It is August 2017, and you are a principled Republican member of Congress. You are appalled by the president’s character; disturbed by his erratic behavior in office; upset by his defenestration of democratic norms; and increasingly worried about the apparent abuses of power in his administration. While you have voted overwhelmingly to confirm his nominees and advance the conservative legislation he supports, you have also made a point of periodically voicing your concerns in media interviews and measured op-eds. You’ve expressed disapproval of the president’s Twitter feed, and parted with him on the issue of Russia sanctions.
Are you doing enough?
This is one of the most polarizing political questions of the moment. To Donald Trump’s opponents, the answer is laughably obvious: Of course congressional Republicans aren’t doing enough to hold the president accountable, they argue. Most GOP lawmakers are bending over backwards to excuse and ignore Trump’s bad behavior, while those few who do routinely speak out are still voting with him 93.5 percent of the time. They are all talk and no action: corrupt partisans posing as leaders.
Meanwhile, on the other side of the divide, a popular genre of GOP apologia has emerged to contend that Republicans are being held to an unrealistic standard; that in fact they’ve already done plenty to stand up to Trump. Sure, they’ve voted for conservative bills, the reasoning goes—they are conservatives, after all! But that doesn’t mean their public criticism of a Republican president can be dismissed. As the conservative columnist Ramesh Ponnuru recently put it: “They’re falling pitifully short only if the baseline expectation is that they do whatever liberal journalists think it’s their duty to do.”
It’s an exhausting debate, and one that suffers greatly from a lack of specifics. For all the energy devoted to attacking and defending the integrity of GOP lawmakers, relatively little time has been spent delineating and debating the specific demands Trump’s critics have for Republicans on Capitol Hill. What does it actually mean to “stand up to Trump”? Aside from derailing their entire legislative agenda to punish the president—an unrealistic expectation for any party in power—what exactly do the critics want congressional Republicans to do to hold Trump accountable?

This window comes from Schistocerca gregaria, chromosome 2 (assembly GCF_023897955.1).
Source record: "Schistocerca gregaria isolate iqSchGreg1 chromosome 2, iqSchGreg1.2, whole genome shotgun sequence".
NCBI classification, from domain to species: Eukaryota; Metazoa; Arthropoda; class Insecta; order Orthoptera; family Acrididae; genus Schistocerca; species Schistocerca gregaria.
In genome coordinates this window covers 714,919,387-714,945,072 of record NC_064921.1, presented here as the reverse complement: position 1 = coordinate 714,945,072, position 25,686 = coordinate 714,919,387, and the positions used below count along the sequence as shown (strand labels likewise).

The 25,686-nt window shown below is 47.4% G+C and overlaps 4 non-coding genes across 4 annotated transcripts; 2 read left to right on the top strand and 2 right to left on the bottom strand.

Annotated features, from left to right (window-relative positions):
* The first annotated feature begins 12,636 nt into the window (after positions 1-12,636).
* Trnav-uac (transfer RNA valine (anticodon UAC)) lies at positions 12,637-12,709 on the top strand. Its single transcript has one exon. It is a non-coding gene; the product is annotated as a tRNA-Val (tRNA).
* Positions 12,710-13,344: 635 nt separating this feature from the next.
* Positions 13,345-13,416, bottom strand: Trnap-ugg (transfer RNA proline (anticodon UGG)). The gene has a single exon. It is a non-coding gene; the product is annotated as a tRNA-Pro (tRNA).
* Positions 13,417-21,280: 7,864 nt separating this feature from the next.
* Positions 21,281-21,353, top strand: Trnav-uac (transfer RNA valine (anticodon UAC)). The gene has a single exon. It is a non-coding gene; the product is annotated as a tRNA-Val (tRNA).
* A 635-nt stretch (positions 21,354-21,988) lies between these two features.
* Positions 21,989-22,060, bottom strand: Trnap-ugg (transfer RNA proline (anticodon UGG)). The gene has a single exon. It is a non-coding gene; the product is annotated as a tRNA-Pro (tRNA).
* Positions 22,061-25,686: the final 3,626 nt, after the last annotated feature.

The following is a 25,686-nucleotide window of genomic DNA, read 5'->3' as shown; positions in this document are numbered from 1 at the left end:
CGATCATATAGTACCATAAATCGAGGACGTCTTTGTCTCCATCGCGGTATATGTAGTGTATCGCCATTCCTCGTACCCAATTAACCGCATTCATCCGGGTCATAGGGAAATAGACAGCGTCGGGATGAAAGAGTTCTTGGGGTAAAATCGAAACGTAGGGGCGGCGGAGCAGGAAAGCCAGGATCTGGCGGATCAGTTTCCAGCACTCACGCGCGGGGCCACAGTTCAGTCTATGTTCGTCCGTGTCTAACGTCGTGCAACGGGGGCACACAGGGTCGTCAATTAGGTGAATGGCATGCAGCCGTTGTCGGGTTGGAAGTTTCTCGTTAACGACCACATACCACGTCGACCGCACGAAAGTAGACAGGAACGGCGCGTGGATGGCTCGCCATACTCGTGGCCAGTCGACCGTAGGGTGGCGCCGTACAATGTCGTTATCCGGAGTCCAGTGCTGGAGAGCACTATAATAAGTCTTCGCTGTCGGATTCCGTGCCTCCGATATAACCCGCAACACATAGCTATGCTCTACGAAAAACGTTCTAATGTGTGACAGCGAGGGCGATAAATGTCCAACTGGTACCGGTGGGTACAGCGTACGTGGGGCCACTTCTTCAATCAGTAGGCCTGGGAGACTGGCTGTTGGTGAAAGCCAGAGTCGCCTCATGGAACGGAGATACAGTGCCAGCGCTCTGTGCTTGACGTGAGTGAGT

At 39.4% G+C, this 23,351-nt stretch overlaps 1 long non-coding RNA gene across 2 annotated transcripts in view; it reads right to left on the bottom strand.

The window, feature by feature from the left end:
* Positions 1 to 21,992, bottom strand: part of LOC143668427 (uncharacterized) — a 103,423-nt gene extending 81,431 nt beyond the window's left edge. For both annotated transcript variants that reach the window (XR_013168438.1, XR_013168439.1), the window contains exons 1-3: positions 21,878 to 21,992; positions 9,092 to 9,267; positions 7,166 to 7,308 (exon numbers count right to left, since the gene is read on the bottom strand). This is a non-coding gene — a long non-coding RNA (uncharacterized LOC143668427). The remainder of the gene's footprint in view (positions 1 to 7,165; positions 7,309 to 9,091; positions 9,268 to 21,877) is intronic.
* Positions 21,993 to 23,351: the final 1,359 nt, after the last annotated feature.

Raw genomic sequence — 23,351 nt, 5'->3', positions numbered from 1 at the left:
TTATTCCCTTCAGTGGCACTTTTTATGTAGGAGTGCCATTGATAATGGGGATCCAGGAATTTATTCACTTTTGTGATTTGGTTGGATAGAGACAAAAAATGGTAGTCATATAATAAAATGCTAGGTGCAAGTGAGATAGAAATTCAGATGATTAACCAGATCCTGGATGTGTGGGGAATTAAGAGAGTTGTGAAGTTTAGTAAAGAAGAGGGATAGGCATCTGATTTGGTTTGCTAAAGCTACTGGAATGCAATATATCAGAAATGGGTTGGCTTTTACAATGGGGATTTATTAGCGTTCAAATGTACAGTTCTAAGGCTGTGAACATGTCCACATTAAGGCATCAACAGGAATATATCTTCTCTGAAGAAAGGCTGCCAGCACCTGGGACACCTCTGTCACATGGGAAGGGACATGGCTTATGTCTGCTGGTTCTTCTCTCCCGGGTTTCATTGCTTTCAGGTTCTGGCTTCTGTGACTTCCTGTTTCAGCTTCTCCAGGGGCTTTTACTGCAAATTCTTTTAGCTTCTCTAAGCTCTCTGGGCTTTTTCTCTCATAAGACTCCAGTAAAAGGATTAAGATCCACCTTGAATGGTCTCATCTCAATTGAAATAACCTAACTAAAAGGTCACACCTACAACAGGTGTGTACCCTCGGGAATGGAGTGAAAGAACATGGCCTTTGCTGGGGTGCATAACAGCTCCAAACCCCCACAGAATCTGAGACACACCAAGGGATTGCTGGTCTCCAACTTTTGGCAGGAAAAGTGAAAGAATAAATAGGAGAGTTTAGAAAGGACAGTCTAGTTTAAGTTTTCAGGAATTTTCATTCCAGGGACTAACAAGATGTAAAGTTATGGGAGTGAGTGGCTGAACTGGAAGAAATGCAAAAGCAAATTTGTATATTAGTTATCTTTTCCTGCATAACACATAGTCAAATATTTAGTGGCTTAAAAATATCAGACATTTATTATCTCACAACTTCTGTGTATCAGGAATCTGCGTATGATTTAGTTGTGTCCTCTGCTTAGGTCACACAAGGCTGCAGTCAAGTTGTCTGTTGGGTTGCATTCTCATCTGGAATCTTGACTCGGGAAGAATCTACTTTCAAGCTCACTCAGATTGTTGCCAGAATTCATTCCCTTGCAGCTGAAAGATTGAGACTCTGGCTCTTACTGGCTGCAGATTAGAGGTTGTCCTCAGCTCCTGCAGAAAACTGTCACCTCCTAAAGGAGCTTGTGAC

To answer this question, I surveyed a wide range of the president’s detractors—including partisan Democrats, liberal commentators, NeverTrump conservatives, and libertarians. What follows is not a comprehensive catalog of action items for the GOP (much less an endorsement of them). Their responses varied widely, and in some cases contradicted each other. But taken together, they offer to move the debate from the abstract to the concrete, pointing to a gap between what critics would actually like to see done, and what Congress is presently doing.
Protect the Mueller investigation at all costs
Virtually everyone I talked to agreed that the single most important thing congressional Republicans can do right now is to stop the president from shutting down Robert Mueller’s Russia investigation. Trump’s critics contend that any effort by the White House to meddle with the probe would represent a brazen affront to the rule of law.
The prospect of a “Saturday Night Massacre” redux isn’t far-fetched. In recent weeks, Trump has publicly weighed firing Mueller, and press reports have suggested the White House is looking for ways to attack and discredit him. Meanwhile, Trump has all but declared open war on his own attorney general—a bizarre and unprecedented spectacle that many fear portends a Justice Department shakeup aimed at shuttering the Mueller probe.